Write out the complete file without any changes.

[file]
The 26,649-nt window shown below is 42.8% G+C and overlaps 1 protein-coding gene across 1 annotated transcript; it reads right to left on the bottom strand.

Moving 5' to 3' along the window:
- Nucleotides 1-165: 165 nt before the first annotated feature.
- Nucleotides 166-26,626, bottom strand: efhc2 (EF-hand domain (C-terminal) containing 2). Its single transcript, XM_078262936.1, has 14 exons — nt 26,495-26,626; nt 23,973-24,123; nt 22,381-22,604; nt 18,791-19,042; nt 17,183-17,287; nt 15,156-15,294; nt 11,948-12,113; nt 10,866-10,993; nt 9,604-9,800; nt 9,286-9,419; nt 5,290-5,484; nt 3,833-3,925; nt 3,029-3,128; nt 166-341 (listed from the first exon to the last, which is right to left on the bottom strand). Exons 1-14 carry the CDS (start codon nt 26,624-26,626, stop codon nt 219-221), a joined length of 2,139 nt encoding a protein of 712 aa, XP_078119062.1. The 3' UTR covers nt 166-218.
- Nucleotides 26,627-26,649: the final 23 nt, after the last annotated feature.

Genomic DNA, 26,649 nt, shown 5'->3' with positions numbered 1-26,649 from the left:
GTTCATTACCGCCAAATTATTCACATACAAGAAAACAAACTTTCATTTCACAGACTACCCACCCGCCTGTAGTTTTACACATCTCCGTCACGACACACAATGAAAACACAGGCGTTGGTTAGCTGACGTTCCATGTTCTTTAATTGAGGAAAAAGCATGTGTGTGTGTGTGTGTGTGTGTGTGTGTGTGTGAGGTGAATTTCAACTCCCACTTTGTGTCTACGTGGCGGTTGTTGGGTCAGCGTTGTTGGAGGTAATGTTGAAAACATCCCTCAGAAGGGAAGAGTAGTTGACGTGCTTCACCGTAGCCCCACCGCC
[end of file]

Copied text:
The 26,649-nt window shown below is 42.8% G+C and overlaps 1 protein-coding gene across 1 annotated transcript; it reads right to left on the bottom strand.

Moving 5' to 3' along the window:
- Nucleotides 1-165: 165 nt before the first annotated feature.
- Nucleotides 166-26,626, bottom strand: efhc2 (EF-hand domain (C-terminal) containing 2). Its single transcript, XM_078262936.1, has 14 exons — nt 26,495-26,626; nt 23,973-24,123; nt 22,381-22,604; nt 18,791-19,042; nt 17,183-17,287; nt 15,156-15,294; nt 11,948-12,113; nt 10,866-10,993; nt 9,604-9,800; nt 9,286-9,419; nt 5,290-5,484; nt 3,833-3,925; nt 3,029-3,128; nt 166-341 (listed from the first exon to the last, which is right to left on the bottom strand). Exons 1-14 carry the CDS (start codon nt 26,624-26,626, stop codon nt 219-221), a joined length of 2,139 nt encoding a protein of 712 aa, XP_078119062.1. The 3' UTR covers nt 166-218.
- Nucleotides 26,627-26,649: the final 23 nt, after the last annotated feature.

Genomic DNA, 26,649 nt, shown 5'->3' with positions numbered 1-26,649 from the left:
GTTCATTACCGCCAAATTATTCACATACAAGAAAACAAACTTTCATTTCACAGACTACCCACCCGCCTGTAGTTTTACACATCTCCGTCACGACACACAATGAAAACACAGGCGTTGGTTAGCTGACGTTCCATGTTCTTTAATTGAGGAAAAAGCATGTGTGTGTGTGTGTGTGTGTGTGTGTGTGTGTGAGGTGAATTTCAACTCCCACTTTGTGTCTACGTGGCGGTTGTTGGGTCAGCGTTGTTGGAGGTAATGTTGAAAACATCCCTCAGAAGGGAAGAGTAGTTGACGTGCTTCACCGTAGCCCCACCGCC